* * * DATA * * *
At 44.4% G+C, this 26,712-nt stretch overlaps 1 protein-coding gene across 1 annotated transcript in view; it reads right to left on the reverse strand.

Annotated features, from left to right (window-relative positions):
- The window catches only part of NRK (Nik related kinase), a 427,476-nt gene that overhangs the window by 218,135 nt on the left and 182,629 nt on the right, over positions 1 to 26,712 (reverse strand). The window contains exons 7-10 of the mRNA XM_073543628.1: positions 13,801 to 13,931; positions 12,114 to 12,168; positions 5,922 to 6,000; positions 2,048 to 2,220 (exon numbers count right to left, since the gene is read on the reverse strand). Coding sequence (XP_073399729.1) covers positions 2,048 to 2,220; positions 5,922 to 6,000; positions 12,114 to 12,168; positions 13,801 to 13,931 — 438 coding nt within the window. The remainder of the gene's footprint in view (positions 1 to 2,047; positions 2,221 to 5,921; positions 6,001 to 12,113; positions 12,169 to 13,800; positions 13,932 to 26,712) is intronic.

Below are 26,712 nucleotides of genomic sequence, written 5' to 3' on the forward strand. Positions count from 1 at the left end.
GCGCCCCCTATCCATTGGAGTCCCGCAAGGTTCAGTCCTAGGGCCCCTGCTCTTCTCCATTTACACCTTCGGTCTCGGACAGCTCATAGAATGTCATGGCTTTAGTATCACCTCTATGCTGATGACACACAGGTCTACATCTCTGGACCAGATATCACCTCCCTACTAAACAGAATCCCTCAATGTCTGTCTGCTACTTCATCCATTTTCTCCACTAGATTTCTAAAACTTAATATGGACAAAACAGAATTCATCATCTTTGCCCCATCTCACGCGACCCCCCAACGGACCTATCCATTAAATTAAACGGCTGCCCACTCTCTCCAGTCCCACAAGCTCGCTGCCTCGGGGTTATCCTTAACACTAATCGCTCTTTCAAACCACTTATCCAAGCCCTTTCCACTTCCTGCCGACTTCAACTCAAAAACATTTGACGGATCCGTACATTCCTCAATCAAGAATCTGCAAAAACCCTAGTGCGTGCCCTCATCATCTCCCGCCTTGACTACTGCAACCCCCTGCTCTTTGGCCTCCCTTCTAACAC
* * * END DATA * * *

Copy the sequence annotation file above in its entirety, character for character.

At 44.4% G+C, this 26,712-nt stretch overlaps 1 protein-coding gene across 1 annotated transcript in view; it reads right to left on the reverse strand.

Annotated features, from left to right (window-relative positions):
- The window catches only part of NRK (Nik related kinase), a 427,476-nt gene that overhangs the window by 218,135 nt on the left and 182,629 nt on the right, over positions 1 to 26,712 (reverse strand). The window contains exons 7-10 of the mRNA XM_073543628.1: positions 13,801 to 13,931; positions 12,114 to 12,168; positions 5,922 to 6,000; positions 2,048 to 2,220 (exon numbers count right to left, since the gene is read on the reverse strand). Coding sequence (XP_073399729.1) covers positions 2,048 to 2,220; positions 5,922 to 6,000; positions 12,114 to 12,168; positions 13,801 to 13,931 — 438 coding nt within the window. The remainder of the gene's footprint in view (positions 1 to 2,047; positions 2,221 to 5,921; positions 6,001 to 12,113; positions 12,169 to 13,800; positions 13,932 to 26,712) is intronic.

Below are 26,712 nucleotides of genomic sequence, written 5' to 3' on the forward strand. Positions count from 1 at the left end.
GCGCCCCCTATCCATTGGAGTCCCGCAAGGTTCAGTCCTAGGGCCCCTGCTCTTCTCCATTTACACCTTCGGTCTCGGACAGCTCATAGAATGTCATGGCTTTAGTATCACCTCTATGCTGATGACACACAGGTCTACATCTCTGGACCAGATATCACCTCCCTACTAAACAGAATCCCTCAATGTCTGTCTGCTACTTCATCCATTTTCTCCACTAGATTTCTAAAACTTAATATGGACAAAACAGAATTCATCATCTTTGCCCCATCTCACGCGACCCCCCAACGGACCTATCCATTAAATTAAACGGCTGCCCACTCTCTCCAGTCCCACAAGCTCGCTGCCTCGGGGTTATCCTTAACACTAATCGCTCTTTCAAACCACTTATCCAAGCCCTTTCCACTTCCTGCCGACTTCAACTCAAAAACATTTGACGGATCCGTACATTCCTCAATCAAGAATCTGCAAAAACCCTAGTGCGTGCCCTCATCATCTCCCGCCTTGACTACTGCAACCCCCTGCTCTTTGGCCTCCCTTCTAACAC